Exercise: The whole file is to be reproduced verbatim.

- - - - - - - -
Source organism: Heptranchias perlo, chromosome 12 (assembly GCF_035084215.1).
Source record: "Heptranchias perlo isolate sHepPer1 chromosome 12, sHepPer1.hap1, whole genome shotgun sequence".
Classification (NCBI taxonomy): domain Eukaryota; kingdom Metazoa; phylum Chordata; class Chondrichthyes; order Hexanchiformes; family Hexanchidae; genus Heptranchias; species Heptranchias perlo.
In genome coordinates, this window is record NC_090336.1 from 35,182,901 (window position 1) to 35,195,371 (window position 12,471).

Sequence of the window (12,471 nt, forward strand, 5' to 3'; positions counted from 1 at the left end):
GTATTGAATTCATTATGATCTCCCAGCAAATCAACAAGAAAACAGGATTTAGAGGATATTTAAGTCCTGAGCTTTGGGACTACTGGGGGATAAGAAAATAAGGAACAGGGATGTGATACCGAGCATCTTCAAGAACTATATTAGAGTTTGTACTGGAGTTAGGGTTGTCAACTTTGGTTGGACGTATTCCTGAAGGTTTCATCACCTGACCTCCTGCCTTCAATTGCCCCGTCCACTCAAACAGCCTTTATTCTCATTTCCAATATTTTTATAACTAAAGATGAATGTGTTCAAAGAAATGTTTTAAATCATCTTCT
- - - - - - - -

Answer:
Source organism: Heptranchias perlo, chromosome 12 (assembly GCF_035084215.1).
Source record: "Heptranchias perlo isolate sHepPer1 chromosome 12, sHepPer1.hap1, whole genome shotgun sequence".
Classification (NCBI taxonomy): domain Eukaryota; kingdom Metazoa; phylum Chordata; class Chondrichthyes; order Hexanchiformes; family Hexanchidae; genus Heptranchias; species Heptranchias perlo.
In genome coordinates, this window is record NC_090336.1 from 35,182,901 (window position 1) to 35,195,371 (window position 12,471).

Sequence of the window (12,471 nt, forward strand, 5' to 3'; positions counted from 1 at the left end):
GTATTGAATTCATTATGATCTCCCAGCAAATCAACAAGAAAACAGGATTTAGAGGATATTTAAGTCCTGAGCTTTGGGACTACTGGGGGATAAGAAAATAAGGAACAGGGATGTGATACCGAGCATCTTCAAGAACTATATTAGAGTTTGTACTGGAGTTAGGGTTGTCAACTTTGGTTGGACGTATTCCTGAAGGTTTCATCACCTGACCTCCTGCCTTCAATTGCCCCGTCCACTCAAACAGCCTTTATTCTCATTTCCAATATTTTTATAACTAAAGATGAATGTGTTCAAAGAAATGTTTTAAATCATCTTCT